Will the UK legalise recreational cannabis?

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In October 2018, Canada became the first G7 country to legalise cannabis for recreational use. In the USA, recreational marijuana is now legal in 10 states and in several European countries including Portugal, Belgium and Spain, recreational cannabis use has been decriminalised. In November 2018, the UK Home Office relaxed the law on the prescription of medicinal cannabis by specialist doctors in England, Wales and Scotland. This gave rise to renewed debate on the possibility of cannabis legalisation for recreational use.

Politics gone to pot

Following the legalisation of medicinal cannabis for treating severe epilepsy, and vomiting and nausea caused by chemotherapy, Home Secretary Sajid Javid was quick to state: ‘I have no intention of legalising the recreational use of cannabis’.

Both the Conservative and Labour parties are currently against the legalisation of recreational cannabis.  In July 2018, however, Jeremy Corbyn said: ‘criminalising people for possession of small amounts of cannabis is not a particularly good idea’.  This led to suggestions that Labour were making a U-turn on their drugs policies although neither Corbyn nor the Labour party have advocated the drug’s legalisation.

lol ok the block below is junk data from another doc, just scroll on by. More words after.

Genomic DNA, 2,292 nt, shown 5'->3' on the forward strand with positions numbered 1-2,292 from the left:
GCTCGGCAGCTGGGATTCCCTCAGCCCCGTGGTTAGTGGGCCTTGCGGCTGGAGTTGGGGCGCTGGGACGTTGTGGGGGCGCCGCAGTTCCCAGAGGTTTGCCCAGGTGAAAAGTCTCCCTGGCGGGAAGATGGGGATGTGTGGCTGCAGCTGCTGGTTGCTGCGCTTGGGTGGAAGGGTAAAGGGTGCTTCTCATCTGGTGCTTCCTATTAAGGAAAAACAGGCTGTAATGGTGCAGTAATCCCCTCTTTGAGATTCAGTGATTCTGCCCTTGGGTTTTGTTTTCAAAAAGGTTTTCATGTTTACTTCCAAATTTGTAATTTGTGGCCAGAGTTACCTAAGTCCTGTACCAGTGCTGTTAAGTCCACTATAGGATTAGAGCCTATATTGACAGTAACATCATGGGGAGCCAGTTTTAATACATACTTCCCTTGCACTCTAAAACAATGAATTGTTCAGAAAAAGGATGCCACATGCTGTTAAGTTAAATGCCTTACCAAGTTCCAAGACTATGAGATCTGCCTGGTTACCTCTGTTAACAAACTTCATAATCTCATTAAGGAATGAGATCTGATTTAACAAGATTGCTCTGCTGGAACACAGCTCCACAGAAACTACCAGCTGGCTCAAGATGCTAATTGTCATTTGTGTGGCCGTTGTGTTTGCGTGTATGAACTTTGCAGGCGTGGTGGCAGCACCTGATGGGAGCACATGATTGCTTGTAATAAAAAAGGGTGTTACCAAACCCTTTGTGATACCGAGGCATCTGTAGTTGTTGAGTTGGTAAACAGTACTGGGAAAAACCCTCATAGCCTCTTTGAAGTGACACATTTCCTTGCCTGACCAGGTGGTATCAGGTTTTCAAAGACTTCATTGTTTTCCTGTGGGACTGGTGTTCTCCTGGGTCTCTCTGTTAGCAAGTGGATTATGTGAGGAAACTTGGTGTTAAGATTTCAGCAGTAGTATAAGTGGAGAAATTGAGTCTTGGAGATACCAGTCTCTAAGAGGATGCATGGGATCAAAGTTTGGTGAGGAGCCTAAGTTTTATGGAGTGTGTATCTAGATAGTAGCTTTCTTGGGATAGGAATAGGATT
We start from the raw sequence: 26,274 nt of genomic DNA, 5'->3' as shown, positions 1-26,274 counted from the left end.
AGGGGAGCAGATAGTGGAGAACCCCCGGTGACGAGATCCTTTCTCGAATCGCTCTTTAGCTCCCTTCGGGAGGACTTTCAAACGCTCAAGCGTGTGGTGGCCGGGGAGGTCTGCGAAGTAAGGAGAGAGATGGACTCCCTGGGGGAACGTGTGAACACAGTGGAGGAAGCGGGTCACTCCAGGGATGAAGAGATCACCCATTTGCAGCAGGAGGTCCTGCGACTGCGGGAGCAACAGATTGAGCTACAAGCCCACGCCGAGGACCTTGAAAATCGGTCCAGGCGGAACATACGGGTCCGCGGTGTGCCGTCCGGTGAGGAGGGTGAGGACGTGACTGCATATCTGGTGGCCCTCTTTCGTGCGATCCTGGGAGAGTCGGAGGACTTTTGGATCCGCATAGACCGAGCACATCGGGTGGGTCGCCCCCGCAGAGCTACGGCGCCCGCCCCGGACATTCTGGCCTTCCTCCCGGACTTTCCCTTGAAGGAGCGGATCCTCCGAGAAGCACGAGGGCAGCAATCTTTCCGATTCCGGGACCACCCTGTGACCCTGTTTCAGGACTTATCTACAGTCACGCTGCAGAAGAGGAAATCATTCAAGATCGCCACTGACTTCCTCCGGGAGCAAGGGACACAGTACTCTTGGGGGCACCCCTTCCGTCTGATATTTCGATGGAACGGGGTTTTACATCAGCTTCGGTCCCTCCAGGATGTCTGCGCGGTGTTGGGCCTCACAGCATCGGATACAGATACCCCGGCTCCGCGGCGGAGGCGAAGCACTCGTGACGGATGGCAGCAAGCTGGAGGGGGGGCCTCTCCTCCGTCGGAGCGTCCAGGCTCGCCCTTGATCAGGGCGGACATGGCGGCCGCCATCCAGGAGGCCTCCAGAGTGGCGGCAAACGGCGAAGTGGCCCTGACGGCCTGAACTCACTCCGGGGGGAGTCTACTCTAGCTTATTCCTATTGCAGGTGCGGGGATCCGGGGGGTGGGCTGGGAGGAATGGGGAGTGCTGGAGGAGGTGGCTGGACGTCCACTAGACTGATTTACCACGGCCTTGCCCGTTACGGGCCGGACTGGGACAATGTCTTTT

In UK politics, it is only the Liberal Democrats and the Green party who have called for a fully regulated cannabis market.  With their current political standing, however, their influence in parliamentary decisions is not strong enough to initiate reform. Despite the seemingly resolute stance of the UK’s political elite being staunchly against recreational cannabis legalisation, Paul North, Director of External Affairs at drug policy think tank Volteface, believes that the UK are closer than ever to following Canada’s legislatorial reforms.